Harper's Magazine, March 1997:
This is to confirm that I have received and read the latest
outline of the episode and have the following comments:
It will not be acceptable
to have this story revolve around a Unabomber-type villain. In the last
outline, there was only one explosion. It happened at the end of the
story, underwater, and caused no serious damage. Now the entire story
is built around the explosion of bombs. Either the villain and his method
of operation need to be changed entirely or the types of
devices he uses need to be presented more in the realm of fantasy. Their
effects can still be 1) releasing a deluge of suds in the grocery store,
2) melting the car, or 3) freezing the Tick and Arthur, but they must
not be referred to as "bombs", and the villain must not be
referred to as an "Evil Bomber".
Page 1: It will not be acceptable for the Four-Legged
Man to be a victim of a car-bombing explosion at the Burger Bucket.
Page 2: It will not be acceptable for the Four-Legged Man to be seriously
injured with "two splinted legs . . . a neck brace and a head bandage".
He may be prevented from teaching his class due to some MINOR injury,
or for another reason, such as a common cold or flu or car trouble.
Page 4: It will not acceptable for the villain to be "busy cutting
wires, building bombs", or saying, "I am the Evil Bomber,
What Bombs at Midnight". He may, however, be portrayed as a mad
scientist working on his inventions.
Page 8: Please change the contents of the "shopping cart full of
bombs" to soap boxes or something that does not look like a bomb.
Page 9: The store can fill up with soap suds, but please show that the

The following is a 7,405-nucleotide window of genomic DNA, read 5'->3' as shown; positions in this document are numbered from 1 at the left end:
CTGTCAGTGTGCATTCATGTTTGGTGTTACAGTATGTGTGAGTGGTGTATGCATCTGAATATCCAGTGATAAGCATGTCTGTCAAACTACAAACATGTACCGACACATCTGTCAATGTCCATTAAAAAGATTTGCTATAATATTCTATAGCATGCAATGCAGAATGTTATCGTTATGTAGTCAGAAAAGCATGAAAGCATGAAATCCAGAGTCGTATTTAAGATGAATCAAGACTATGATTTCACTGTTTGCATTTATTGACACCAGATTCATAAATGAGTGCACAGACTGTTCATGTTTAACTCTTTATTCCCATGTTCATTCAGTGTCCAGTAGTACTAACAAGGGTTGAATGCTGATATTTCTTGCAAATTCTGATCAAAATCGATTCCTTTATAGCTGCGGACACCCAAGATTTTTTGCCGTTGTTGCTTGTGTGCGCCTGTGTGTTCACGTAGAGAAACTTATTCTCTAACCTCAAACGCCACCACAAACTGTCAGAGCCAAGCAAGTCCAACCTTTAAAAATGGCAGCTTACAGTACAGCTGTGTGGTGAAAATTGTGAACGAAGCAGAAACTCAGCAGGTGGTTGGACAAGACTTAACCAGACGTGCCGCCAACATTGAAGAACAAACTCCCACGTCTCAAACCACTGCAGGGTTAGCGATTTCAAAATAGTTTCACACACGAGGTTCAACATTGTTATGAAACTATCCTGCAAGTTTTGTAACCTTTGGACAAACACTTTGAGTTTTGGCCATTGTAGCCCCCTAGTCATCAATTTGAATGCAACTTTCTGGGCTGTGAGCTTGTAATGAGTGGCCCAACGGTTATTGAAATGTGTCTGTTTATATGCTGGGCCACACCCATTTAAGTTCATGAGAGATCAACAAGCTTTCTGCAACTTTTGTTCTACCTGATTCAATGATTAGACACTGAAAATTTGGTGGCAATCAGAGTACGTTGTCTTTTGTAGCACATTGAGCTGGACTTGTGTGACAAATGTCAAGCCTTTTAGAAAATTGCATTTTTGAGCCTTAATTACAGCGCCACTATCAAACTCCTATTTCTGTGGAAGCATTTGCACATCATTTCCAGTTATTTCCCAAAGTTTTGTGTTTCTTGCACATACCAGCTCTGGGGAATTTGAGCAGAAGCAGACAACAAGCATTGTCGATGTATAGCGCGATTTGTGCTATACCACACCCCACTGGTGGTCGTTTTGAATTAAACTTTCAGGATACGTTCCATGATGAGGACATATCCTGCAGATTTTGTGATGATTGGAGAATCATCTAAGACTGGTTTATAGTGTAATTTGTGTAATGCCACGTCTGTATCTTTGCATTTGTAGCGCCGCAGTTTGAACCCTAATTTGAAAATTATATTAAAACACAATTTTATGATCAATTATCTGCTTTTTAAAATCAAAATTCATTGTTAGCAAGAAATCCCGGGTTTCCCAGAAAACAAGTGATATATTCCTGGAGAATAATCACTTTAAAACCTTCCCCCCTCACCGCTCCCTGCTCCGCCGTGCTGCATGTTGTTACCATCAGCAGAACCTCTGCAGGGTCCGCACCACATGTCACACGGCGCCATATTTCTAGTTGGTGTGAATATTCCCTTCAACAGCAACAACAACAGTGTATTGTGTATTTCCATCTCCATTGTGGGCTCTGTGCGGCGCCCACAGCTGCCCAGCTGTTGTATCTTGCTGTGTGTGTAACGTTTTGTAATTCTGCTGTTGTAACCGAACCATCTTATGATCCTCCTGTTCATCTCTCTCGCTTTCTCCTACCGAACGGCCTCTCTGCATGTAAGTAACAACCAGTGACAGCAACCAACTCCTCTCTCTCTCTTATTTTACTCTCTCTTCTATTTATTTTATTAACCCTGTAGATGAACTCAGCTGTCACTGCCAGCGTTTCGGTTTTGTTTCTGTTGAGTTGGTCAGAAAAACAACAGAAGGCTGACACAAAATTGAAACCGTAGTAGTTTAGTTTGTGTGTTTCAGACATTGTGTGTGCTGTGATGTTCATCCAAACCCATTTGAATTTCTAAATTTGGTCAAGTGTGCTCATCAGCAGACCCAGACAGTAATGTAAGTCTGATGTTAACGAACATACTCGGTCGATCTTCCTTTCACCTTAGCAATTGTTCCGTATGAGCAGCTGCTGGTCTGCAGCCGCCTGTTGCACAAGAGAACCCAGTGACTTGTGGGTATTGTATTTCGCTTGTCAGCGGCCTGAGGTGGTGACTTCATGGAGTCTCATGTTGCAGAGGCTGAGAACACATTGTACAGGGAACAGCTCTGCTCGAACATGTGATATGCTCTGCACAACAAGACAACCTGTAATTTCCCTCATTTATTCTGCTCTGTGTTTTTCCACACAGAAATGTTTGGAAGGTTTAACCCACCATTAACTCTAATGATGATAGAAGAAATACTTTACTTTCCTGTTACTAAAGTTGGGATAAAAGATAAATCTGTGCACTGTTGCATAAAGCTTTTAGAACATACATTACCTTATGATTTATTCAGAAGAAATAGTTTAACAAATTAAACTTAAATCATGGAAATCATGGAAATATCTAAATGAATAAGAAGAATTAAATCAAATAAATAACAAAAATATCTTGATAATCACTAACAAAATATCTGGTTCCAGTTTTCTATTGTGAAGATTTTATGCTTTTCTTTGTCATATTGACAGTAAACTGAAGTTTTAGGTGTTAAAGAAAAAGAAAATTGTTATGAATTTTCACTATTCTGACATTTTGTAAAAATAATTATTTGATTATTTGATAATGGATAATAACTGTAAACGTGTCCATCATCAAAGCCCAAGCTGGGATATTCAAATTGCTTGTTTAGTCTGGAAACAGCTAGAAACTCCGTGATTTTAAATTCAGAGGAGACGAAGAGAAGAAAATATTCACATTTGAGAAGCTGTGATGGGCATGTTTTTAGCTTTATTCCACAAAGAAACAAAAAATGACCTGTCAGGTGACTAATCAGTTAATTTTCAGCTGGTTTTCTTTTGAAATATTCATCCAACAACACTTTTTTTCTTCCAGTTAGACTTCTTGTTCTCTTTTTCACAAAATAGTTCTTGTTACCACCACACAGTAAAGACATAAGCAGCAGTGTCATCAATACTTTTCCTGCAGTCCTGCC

people in the store escape unharmed. They can float out the front doors
or some such.
Page 10: Make sure that when the supermarket event is covered on the
TV news, the reporter does not refer to "bombs" or an "explosion."
Page 11: The villain's line relating to his intention to blow up the
pharmacy "to smithereens, baby" is unacceptable. However,
if all direct bombing elements are removed from the script, this line
may remain as a figure of speech. Please substitute the label on the
bag that reads "Heat Bombs" with something like "Heat
Page 13: It will not be acceptable for the villain to say, "There
is a bomb on the bus. So I says the bus goes boom, baby."
Page 15: The devices put on the villain's car must be of a fantasy type--something
that doesnt result in a harmful explosion. It will not be acceptable
for the car to "explode" with the villain still inside it,
or for us to see the "charred remains".
From an internal memorandum sent last April to the writing staff of
The Tick, a Saturday-morning cartoon on the Fox-TV Network, by Linda
Shima-Tsuno, the policy editor of the network's Broadcast Standards
and Practices Department. The staff had submitted to the department
an outline of a script for a proposed episode entitled "The Tick
vs. Continuing Education"; after receiving the memo, the writers
abandoned the script.
Posted to the usenet group by 'DanDU@foxinc.com' on 2-12-96;
I am the Web guy at Fox Kids. My name is often cited as the contact
person for complaints regarding the Tick's Schedule, namely the fact
the Tick is not on. Anyway, the best news I can offer is that the Tick
will be back after X-mas. (At least that's what I've been told.)
The truth be told, Fox Kids is looking for ratings for the ages 2-11.
While our Big, blue friend is a brilliant show, it does tend to appeal
an older demo. Plus, Fox Kids is a seperate division from Fox Prime,
while we are "sister" companies, politics are involved.
Anyway, I hope this is of some help.
One again, we see that the entire emphasis of the Tick is small children.